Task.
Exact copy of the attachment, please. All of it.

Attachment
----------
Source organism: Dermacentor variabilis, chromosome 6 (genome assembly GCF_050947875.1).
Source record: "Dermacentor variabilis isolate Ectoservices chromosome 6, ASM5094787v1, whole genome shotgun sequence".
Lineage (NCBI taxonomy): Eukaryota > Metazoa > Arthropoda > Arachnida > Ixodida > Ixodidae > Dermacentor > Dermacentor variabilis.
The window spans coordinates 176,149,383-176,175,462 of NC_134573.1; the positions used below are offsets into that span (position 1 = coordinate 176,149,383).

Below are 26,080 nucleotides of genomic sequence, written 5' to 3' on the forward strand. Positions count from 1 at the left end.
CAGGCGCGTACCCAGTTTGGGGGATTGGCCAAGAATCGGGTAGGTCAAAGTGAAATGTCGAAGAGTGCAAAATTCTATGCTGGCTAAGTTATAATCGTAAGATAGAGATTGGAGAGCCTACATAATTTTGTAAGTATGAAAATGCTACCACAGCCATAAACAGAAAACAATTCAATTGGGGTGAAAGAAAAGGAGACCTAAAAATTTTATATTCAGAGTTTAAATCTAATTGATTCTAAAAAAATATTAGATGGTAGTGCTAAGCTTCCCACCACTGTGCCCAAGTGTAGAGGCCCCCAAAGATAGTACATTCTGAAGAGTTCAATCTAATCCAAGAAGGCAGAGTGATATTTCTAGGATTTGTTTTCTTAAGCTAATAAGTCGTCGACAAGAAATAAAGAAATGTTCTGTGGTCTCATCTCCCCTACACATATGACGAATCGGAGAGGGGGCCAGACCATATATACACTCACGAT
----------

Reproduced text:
Source organism: Dermacentor variabilis, chromosome 6 (genome assembly GCF_050947875.1).
Source record: "Dermacentor variabilis isolate Ectoservices chromosome 6, ASM5094787v1, whole genome shotgun sequence".
Lineage (NCBI taxonomy): Eukaryota > Metazoa > Arthropoda > Arachnida > Ixodida > Ixodidae > Dermacentor > Dermacentor variabilis.
The window spans coordinates 176,149,383-176,175,462 of NC_134573.1; the positions used below are offsets into that span (position 1 = coordinate 176,149,383).

Below are 26,080 nucleotides of genomic sequence, written 5' to 3' on the forward strand. Positions count from 1 at the left end.
CAGGCGCGTACCCAGTTTGGGGGATTGGCCAAGAATCGGGTAGGTCAAAGTGAAATGTCGAAGAGTGCAAAATTCTATGCTGGCTAAGTTATAATCGTAAGATAGAGATTGGAGAGCCTACATAATTTTGTAAGTATGAAAATGCTACCACAGCCATAAACAGAAAACAATTCAATTGGGGTGAAAGAAAAGGAGACCTAAAAATTTTATATTCAGAGTTTAAATCTAATTGATTCTAAAAAAATATTAGATGGTAGTGCTAAGCTTCCCACCACTGTGCCCAAGTGTAGAGGCCCCCAAAGATAGTACATTCTGAAGAGTTCAATCTAATCCAAGAAGGCAGAGTGATATTTCTAGGATTTGTTTTCTTAAGCTAATAAGTCGTCGACAAGAAATAAAGAAATGTTCTGTGGTCTCATCTCCCCTACACATATGACGAATCGGAGAGGGGGCCAGACCATATATACACTCACGAT